There are some additional components that now allow somewhat incredible scale-out potential for Ubuntu server instances, like those seen in the public cloud at Amazon Web Services, Joyent, Rackspace, and others that employ OpenStack.
There are updates to several key packages. Ubuntu 14.04 supports via LTS, Apache Tomcat v7, Postgresql v9.3, Qemu 2.0, Libvirt v1.2, LXC v1, and MySQL v5.5. Open vSwitch 2.0 is also available as a virtual switch, but has also been available for platforms like Xen, VirtualBox, and KVM. Its inclusion is largely poised towards cloud support in this edition.
The Linux 3.13 kernel update most notably has a change in Linux firewall security, as the old-in-the-tooth iptables firewall has been updated to nftables, a firewalling methodology that's backward-compatible with iptables via translation utilities.
The translation utilities allow updates via translation tools so that the new firewalling can be scripted, although we sense that admins needn't fear it-- all pretty simple to manage, we found. Nftables creates a virtualized kernel space where packets can be inspected in ways that permit more fine-tuned acceptance/rejection criteria. The kernel also has updated memory handling, and better multi-core CPU handling.
The Cloud versions of 14.04 are based on "certified" images that are ready to host internally, or port to specific cloud vendors. OpenStack is the preferred provisioning methodology, and Canonical has updated their Juju bus-communications apps with Juju charms that allow tailored deployments with rapid deployment, teardown, configuration, and management components. Here, the role of Juju charms has expanded, and can also be used with private clouds using the Eucalyptus framework.
Canonical supplies a cloud image and Juju charms that enable the OpenStack 2014.1 "Icehouse" release, one that includes more framework/stack elements for rapid deployment and control of spawned instances of Ubuntu Server 14.04. Canonical's optional Landscape management service is available, too.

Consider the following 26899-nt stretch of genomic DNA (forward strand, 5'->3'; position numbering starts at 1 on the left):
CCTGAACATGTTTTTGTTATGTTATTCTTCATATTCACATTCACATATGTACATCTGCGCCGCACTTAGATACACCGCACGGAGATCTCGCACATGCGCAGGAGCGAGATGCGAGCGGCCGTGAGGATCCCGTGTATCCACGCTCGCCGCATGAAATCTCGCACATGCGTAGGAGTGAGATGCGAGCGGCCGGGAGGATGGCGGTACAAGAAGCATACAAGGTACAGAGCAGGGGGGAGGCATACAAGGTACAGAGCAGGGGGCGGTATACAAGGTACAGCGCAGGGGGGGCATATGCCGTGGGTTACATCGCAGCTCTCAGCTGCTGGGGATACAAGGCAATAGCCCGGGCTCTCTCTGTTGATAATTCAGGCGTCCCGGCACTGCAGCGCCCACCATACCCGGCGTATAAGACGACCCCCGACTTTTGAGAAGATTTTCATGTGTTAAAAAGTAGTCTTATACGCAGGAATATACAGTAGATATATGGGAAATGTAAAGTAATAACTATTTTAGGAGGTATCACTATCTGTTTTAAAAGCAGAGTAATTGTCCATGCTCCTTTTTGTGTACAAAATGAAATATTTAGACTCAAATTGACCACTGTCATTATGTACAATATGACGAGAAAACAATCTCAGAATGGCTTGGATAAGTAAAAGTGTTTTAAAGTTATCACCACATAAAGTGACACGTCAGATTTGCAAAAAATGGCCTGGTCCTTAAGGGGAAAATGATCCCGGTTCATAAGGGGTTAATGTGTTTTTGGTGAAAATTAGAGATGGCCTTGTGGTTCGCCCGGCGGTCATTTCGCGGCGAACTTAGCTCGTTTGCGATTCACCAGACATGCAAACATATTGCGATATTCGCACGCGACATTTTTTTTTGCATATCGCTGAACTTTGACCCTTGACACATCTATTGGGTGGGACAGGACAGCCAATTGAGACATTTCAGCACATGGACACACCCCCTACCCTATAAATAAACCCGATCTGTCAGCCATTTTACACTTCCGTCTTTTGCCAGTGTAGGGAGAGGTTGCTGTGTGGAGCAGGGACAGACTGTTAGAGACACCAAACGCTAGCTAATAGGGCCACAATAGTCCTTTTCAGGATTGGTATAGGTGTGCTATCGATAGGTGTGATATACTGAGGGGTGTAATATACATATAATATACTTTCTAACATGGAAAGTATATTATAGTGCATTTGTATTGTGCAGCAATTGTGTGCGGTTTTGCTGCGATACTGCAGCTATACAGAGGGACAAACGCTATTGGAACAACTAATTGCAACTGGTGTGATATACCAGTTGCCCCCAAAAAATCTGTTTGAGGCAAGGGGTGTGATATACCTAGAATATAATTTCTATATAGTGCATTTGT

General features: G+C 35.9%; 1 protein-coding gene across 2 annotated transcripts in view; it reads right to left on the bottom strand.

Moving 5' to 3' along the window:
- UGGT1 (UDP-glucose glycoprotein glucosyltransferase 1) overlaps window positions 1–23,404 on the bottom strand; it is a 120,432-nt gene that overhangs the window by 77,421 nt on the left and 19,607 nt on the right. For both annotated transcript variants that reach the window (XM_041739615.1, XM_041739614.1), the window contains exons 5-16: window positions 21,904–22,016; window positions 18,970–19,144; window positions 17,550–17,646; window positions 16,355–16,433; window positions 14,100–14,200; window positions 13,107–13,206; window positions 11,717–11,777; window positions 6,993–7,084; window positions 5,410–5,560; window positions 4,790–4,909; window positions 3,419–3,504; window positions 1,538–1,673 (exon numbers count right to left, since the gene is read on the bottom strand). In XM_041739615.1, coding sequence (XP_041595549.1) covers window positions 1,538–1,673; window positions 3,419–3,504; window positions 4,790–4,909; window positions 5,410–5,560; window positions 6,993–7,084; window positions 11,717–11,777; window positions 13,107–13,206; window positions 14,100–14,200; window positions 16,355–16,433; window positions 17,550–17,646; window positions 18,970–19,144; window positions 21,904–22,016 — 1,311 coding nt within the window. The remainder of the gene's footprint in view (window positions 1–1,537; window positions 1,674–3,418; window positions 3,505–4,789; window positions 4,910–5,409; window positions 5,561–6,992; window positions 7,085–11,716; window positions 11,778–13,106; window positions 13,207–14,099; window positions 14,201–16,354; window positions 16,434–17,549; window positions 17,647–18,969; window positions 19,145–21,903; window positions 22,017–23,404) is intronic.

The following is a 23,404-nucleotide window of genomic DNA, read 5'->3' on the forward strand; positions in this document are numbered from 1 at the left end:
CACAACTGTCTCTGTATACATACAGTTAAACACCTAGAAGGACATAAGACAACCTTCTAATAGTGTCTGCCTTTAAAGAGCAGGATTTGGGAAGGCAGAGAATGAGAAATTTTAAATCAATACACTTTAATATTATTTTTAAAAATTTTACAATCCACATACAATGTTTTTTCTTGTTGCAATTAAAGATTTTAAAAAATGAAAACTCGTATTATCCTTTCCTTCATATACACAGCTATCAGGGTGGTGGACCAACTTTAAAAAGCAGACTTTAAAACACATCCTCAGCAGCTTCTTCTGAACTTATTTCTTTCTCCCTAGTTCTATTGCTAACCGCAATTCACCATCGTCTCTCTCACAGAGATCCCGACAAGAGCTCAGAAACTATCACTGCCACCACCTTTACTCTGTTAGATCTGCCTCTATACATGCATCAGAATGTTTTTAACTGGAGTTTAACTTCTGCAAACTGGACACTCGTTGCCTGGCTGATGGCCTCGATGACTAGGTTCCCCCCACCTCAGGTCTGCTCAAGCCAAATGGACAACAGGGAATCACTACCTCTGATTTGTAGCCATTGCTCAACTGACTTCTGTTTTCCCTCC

We used and deployed Cloud Edition (AWS), bare metal and virtualized Server Edition, and virtualized instances of both editions (which aren't very different from each other) successfully and without drama.
Performance is difficult to measure, although the Linux 3.13 kernel has been specifically designed to remove performance roadblocks and manage memory better. There are no comprehensive or empirical methods to quantitatively measure performance, because there are so many possible instance deployment profiles.
The aforementioned Docker app manages an emerging application construction: LXC containers. Already long popular via Davlik in the Android app world (and conceptualized by Sun), the methods used by Docker forms a framework that manages application container resource, content, and network isolation for applications. It's more than just sandboxing.
In theory, applications then become objects and are portable in and among hosting platforms. In this case, the hosting platform is Ubuntu Server. It's high-level CLI implementation makes execution of apps compiled to use Docker as easy as: docker run (myapplication) to execute the container atomization process.
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